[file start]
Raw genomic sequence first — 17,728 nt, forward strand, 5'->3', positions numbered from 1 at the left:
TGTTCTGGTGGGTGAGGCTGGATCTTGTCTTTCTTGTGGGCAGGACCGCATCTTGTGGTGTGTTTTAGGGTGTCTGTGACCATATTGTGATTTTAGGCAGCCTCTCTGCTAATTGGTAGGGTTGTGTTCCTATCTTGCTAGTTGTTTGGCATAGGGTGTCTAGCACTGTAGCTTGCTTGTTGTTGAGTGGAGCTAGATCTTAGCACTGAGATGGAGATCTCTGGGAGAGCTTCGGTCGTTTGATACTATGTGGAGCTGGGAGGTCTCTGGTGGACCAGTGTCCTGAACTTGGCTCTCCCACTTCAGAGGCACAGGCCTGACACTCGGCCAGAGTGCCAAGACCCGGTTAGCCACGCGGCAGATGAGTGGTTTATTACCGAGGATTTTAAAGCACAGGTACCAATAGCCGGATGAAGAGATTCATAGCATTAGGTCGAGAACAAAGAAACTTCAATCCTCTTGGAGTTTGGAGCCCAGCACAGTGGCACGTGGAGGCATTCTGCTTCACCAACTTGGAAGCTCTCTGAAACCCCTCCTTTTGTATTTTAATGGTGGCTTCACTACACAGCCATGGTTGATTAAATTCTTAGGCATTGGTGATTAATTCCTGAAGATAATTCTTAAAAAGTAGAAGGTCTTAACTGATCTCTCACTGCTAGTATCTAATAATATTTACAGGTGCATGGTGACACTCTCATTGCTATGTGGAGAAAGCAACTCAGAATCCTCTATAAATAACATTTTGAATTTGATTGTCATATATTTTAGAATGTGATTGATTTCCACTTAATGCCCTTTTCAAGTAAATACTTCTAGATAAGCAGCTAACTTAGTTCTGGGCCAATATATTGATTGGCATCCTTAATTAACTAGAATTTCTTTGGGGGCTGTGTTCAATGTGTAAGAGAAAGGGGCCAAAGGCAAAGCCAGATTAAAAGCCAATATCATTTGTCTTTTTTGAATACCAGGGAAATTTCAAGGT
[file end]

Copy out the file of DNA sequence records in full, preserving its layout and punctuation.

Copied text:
Raw genomic sequence first — 17,728 nt, forward strand, 5'->3', positions numbered from 1 at the left:
TGTTCTGGTGGGTGAGGCTGGATCTTGTCTTTCTTGTGGGCAGGACCGCATCTTGTGGTGTGTTTTAGGGTGTCTGTGACCATATTGTGATTTTAGGCAGCCTCTCTGCTAATTGGTAGGGTTGTGTTCCTATCTTGCTAGTTGTTTGGCATAGGGTGTCTAGCACTGTAGCTTGCTTGTTGTTGAGTGGAGCTAGATCTTAGCACTGAGATGGAGATCTCTGGGAGAGCTTCGGTCGTTTGATACTATGTGGAGCTGGGAGGTCTCTGGTGGACCAGTGTCCTGAACTTGGCTCTCCCACTTCAGAGGCACAGGCCTGACACTCGGCCAGAGTGCCAAGACCCGGTTAGCCACGCGGCAGATGAGTGGTTTATTACCGAGGATTTTAAAGCACAGGTACCAATAGCCGGATGAAGAGATTCATAGCATTAGGTCGAGAACAAAGAAACTTCAATCCTCTTGGAGTTTGGAGCCCAGCACAGTGGCACGTGGAGGCATTCTGCTTCACCAACTTGGAAGCTCTCTGAAACCCCTCCTTTTGTATTTTAATGGTGGCTTCACTACACAGCCATGGTTGATTAAATTCTTAGGCATTGGTGATTAATTCCTGAAGATAATTCTTAAAAAGTAGAAGGTCTTAACTGATCTCTCACTGCTAGTATCTAATAATATTTACAGGTGCATGGTGACACTCTCATTGCTATGTGGAGAAAGCAACTCAGAATCCTCTATAAATAACATTTTGAATTTGATTGTCATATATTTTAGAATGTGATTGATTTCCACTTAATGCCCTTTTCAAGTAAATACTTCTAGATAAGCAGCTAACTTAGTTCTGGGCCAATATATTGATTGGCATCCTTAATTAACTAGAATTTCTTTGGGGGCTGTGTTCAATGTGTAAGAGAAAGGGGCCAAAGGCAAAGCCAGATTAAAAGCCAATATCATTTGTCTTTTTTGAATACCAGGGAAATTTCAAGGT